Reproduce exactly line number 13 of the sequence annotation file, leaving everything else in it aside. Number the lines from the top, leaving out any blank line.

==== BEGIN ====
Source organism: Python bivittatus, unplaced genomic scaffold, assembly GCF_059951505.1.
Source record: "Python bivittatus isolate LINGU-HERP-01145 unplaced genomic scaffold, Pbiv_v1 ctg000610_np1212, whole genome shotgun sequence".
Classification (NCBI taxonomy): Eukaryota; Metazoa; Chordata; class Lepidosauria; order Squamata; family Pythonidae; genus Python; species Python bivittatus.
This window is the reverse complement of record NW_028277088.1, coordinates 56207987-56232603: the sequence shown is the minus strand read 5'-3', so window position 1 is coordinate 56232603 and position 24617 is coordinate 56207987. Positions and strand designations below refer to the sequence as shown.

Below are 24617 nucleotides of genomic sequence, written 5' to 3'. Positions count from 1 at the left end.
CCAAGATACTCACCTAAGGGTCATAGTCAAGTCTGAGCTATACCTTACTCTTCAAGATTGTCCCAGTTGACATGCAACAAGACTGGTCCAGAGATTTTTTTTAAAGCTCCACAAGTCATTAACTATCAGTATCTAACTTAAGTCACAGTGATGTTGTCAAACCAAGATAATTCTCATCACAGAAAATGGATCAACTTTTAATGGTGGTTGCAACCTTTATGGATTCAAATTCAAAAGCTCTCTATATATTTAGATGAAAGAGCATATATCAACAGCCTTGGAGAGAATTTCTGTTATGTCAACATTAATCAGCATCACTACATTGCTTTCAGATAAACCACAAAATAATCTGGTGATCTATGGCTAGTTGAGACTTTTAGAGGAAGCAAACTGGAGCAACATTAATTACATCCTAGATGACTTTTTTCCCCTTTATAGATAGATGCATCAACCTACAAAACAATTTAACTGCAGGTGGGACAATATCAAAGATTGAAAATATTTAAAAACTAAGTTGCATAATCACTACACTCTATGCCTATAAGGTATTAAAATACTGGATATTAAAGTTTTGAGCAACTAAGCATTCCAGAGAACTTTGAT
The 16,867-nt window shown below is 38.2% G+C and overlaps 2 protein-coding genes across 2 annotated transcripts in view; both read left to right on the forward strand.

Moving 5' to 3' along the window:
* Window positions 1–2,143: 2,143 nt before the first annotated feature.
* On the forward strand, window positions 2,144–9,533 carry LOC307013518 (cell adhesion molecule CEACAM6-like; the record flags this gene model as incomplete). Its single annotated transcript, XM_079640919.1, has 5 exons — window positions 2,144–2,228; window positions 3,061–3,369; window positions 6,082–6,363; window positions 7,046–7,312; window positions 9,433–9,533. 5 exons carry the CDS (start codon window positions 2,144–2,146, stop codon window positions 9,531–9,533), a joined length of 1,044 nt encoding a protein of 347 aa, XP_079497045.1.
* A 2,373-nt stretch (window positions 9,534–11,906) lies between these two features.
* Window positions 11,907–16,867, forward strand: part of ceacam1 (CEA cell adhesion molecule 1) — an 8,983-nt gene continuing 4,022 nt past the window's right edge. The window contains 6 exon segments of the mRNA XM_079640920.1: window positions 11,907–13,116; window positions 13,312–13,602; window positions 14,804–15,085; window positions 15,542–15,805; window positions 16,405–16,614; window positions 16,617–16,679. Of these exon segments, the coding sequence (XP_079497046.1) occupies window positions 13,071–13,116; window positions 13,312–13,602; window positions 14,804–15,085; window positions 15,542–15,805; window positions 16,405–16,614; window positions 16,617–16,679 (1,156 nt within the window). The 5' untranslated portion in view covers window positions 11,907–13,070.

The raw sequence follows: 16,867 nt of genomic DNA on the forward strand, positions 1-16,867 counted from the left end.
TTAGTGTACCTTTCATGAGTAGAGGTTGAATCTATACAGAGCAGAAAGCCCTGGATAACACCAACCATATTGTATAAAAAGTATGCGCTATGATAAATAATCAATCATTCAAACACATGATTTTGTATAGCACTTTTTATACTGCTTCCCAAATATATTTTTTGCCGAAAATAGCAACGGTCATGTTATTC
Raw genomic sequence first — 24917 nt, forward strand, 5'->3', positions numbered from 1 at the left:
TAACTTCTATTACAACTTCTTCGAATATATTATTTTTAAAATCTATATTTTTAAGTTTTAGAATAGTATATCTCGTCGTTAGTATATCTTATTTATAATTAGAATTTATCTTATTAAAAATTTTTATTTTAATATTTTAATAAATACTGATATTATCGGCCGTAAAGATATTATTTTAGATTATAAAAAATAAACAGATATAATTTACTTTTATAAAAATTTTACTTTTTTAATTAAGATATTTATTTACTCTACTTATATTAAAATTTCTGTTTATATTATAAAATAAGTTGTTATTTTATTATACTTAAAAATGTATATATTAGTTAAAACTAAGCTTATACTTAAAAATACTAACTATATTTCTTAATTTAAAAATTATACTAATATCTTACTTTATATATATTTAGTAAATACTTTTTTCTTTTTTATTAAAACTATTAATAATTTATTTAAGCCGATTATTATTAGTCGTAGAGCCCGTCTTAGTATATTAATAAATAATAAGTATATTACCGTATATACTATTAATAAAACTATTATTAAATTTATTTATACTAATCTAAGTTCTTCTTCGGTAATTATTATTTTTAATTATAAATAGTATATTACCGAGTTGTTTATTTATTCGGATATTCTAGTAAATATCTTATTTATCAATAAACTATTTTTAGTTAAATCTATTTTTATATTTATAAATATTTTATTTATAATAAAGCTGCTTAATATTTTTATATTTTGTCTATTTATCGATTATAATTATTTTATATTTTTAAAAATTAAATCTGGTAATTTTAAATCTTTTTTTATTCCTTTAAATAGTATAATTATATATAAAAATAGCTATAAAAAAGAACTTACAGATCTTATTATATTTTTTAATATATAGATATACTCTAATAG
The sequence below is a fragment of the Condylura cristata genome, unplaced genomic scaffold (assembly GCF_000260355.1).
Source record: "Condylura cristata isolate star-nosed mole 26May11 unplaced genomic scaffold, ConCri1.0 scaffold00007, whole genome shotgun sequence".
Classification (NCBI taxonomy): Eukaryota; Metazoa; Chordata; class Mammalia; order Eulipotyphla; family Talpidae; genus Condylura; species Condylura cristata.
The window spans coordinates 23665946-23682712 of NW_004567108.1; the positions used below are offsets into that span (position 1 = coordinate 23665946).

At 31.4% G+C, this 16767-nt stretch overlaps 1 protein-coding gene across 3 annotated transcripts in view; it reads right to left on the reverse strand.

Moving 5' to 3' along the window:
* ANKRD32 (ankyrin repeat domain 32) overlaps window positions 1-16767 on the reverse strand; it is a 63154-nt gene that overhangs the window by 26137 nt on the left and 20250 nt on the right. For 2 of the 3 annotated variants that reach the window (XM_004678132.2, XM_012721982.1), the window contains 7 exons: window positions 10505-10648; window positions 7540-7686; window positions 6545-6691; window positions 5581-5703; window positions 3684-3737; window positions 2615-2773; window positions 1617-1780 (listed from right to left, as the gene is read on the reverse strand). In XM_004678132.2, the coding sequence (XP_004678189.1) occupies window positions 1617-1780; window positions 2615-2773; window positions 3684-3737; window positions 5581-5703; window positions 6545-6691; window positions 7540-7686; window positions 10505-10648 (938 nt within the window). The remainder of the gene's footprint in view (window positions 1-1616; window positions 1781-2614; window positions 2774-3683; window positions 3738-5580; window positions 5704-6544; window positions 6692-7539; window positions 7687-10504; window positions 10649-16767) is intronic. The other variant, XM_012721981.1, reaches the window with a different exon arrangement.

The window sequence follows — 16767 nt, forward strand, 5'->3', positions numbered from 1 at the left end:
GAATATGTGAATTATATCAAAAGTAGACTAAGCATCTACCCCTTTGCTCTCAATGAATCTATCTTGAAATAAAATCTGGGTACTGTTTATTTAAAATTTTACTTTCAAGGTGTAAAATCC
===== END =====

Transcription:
The raw sequence follows: 16,867 nt of genomic DNA on the forward strand, positions 1-16,867 counted from the left end.